By Lindsey Albracht

A few years ago when I started teaching first-year Composition, I had far more rigid expectations about what it meant to “participate” in class. These expectations were built on the classes I had taken as a college student myself. I wanted students to talk a lot. I thought I should use the grade to incentivize them to do so, as I had been incentivized to do so.

A student of mine who had an anxiety disorder managed to communicate to me in reflections and freewrites that she was having a hard time with this requirement. She wrote about how starting college and being expected to “participate” felt insurmountable. Interviewing people (a requirement of my class) felt as impossible as attending one-on-one Writing Center appointments. Conferences with me, and the thought of peer review, kept her awake at night.

Frequent, low-stakes writing assignments became a way for us to “talk” to each other. I would comment, and she would often comment back, leaving the “conversation” on my desk. In these reflections, we discussed research methods, strategies for navigating interviews, and ways of “participating” without speaking. I also got some insights into her first year as a college student.

Instead of conferencing, we used this method to brainstorm ideas for her final end-of-semester research project, which was a how-to guide for faculty who have students with anxiety, or for students who are doing group projects with other students with anxiety. She wanted to communicate what was specifically difficult about navigating these kinds of spaces, and some suggestions for changes we could make (like reformulating my own rigid “participation” policy).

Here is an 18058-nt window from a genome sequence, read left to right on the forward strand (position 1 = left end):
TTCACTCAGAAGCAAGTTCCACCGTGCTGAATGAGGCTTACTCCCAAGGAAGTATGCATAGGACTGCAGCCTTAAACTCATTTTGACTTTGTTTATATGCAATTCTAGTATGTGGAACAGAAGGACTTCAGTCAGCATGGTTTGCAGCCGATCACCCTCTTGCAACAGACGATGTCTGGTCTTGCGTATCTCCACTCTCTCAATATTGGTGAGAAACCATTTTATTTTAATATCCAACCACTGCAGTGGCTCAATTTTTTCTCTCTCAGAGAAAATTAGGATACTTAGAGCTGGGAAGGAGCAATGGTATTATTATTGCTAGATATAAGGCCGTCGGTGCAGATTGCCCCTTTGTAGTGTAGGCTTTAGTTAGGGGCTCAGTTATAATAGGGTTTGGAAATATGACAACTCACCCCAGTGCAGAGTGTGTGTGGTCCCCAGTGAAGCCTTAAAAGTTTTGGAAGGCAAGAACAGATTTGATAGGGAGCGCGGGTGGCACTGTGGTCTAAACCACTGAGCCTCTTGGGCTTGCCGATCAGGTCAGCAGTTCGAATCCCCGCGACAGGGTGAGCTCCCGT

This research project caused me to radically reshape my own thinking (and accompanying course documents) to reflect what this student had shared: that “participation” can, and should, mean much more than speaking. My new grading system, the language that I use to explain participation, and the ways I’ve built in more opportunities for students to give me feedback now reflect what I learned from her work.

For those interested, here’s a copy of the revised assignment prompt for the final research project, as well as “before” and “after” versions of my participation policy.

Lindsey Albracht is a doctoral student at the Graduate Center, an Instructional Technology Fellow at the Macaulay Honors College, and a Hybrid Coordinator at Baruch. When she’s not earning a shadow PhD in watching cockatoos dance to Elvis songs on the internet, she is pursuing her actual PhD in English with an emphasis in Composition and Rhetoric. Her work focuses on translingual praxis and faculty development.